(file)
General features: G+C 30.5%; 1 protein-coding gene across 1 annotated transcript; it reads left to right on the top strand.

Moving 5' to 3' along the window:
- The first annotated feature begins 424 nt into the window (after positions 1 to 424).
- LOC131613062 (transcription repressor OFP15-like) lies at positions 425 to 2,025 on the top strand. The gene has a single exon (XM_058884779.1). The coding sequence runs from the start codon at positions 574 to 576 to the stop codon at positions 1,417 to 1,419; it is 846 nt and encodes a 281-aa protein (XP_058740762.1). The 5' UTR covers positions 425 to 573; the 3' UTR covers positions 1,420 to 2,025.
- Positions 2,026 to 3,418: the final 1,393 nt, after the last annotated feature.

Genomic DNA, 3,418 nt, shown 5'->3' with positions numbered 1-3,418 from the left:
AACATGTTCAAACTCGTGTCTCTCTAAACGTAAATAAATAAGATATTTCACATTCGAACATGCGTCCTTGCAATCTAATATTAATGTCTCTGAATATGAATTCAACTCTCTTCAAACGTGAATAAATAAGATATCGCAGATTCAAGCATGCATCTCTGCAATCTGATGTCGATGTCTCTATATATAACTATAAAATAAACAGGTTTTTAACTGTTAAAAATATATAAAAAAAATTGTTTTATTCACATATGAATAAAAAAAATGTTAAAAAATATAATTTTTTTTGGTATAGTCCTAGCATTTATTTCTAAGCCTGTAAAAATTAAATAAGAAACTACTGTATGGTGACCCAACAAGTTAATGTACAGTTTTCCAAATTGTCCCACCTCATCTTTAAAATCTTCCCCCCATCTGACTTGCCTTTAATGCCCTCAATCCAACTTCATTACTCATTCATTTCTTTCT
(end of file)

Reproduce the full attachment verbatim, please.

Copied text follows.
General features: G+C 30.5%; 1 protein-coding gene across 1 annotated transcript; it reads left to right on the top strand.

Moving 5' to 3' along the window:
- The first annotated feature begins 424 nt into the window (after positions 1 to 424).
- LOC131613062 (transcription repressor OFP15-like) lies at positions 425 to 2,025 on the top strand. The gene has a single exon (XM_058884779.1). The coding sequence runs from the start codon at positions 574 to 576 to the stop codon at positions 1,417 to 1,419; it is 846 nt and encodes a 281-aa protein (XP_058740762.1). The 5' UTR covers positions 425 to 573; the 3' UTR covers positions 1,420 to 2,025.
- Positions 2,026 to 3,418: the final 1,393 nt, after the last annotated feature.

Genomic DNA, 3,418 nt, shown 5'->3' with positions numbered 1-3,418 from the left:
AACATGTTCAAACTCGTGTCTCTCTAAACGTAAATAAATAAGATATTTCACATTCGAACATGCGTCCTTGCAATCTAATATTAATGTCTCTGAATATGAATTCAACTCTCTTCAAACGTGAATAAATAAGATATCGCAGATTCAAGCATGCATCTCTGCAATCTGATGTCGATGTCTCTATATATAACTATAAAATAAACAGGTTTTTAACTGTTAAAAATATATAAAAAAAATTGTTTTATTCACATATGAATAAAAAAAATGTTAAAAAATATAATTTTTTTTGGTATAGTCCTAGCATTTATTTCTAAGCCTGTAAAAATTAAATAAGAAACTACTGTATGGTGACCCAACAAGTTAATGTACAGTTTTCCAAATTGTCCCACCTCATCTTTAAAATCTTCCCCCCATCTGACTTGCCTTTAATGCCCTCAATCCAACTTCATTACTCATTCATTTCTTTCT